The Yanks made a solid move today. They could have made a bad deal, or no deal. They did not. As for the salary, yeah, it’s large, but if it replaces Sheff’s deal next season, and the potential payoff is huge if he represents the difference between making the playoffs or not. (See BP’s Baseball Between the Numbers on this subject.)
    RSN’s no-credit-for-Cashman arguments are becoming massively tiresome and massively predictable. Not to mention absurdly condescending. He made the deal. All GM’s work with their owner’s budgets and approval. That’s reality. Anyone who thinks this deal was an easy slam dunk to accomplish, rather than a work of intelligent design and negotiation is kidding themselves. Kid at your own risk. Objects in your rearview mirror may be closer than they appear.

    YF July 30, 2006, 7:20 pm
  • PS: What Nick said.

    YF July 30, 2006, 7:23 pm
  • YF said what I was trying to say better.

    Nick-YF July 30, 2006, 7:24 pm
  • Did that make sense? YF said it better than I did. Make sense? Ok? Not sure it came out right.

    Nick-YF July 30, 2006, 7:32 pm
  • Anyone think that there’s a chance Sheff signs on for two more years as DH?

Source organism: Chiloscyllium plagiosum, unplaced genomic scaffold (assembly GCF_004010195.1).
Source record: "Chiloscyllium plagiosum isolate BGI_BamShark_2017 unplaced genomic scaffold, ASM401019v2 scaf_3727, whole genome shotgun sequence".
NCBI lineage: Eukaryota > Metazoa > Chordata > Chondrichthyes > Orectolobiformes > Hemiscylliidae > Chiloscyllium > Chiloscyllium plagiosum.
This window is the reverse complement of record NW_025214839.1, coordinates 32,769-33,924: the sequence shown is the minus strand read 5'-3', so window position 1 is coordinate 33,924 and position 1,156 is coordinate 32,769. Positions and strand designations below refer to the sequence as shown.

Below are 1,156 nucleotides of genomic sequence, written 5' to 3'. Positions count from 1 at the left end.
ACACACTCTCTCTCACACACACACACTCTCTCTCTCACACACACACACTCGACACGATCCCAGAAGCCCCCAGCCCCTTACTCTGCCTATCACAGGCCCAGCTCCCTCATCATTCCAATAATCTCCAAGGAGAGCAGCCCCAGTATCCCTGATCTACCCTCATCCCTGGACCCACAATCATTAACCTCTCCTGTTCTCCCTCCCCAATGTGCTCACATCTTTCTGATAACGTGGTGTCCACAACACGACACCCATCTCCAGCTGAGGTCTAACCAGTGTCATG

Sam July 30, 2006, 7:38 pm
  • And I liked Nick’s version. It’s all good in YFN today.

    YF July 30, 2006, 7:39 pm
  • Sam: Could be. A bit pricey and it leaves the Yanks with a lot of DH candidates. But that would be some torid lineup, when healthy.

    YF July 30, 2006, 7:41 pm
  • Obviously there are lots of negotiations we aren’t privy to. And Cashman definitely deserves plaudits for not dumping Hughes. But I say that Hughes was never on the table. I say that Cashman told the Phillies he’s not dealing Hughes, never, no way, under no circumstance, and they can just forget any deal with him in it. And I bet he said that Day 1 and the Phillies probably believed him. The thing about this is that if YF was the armchair GM of the Yankees he would have traded for Abreu 65 days ago and probably at a greater cost, such were his panicky misgivings about the Yankees when Matsui went down. I remember thinking there was no need to panic, such was the talent depth of the Bombers. So I guess we can at least acknowledge that Cashman is better suited to the job than my co-blogger, and that Cash and I share a similar quality of patience and perspective. Whatever that’s worth.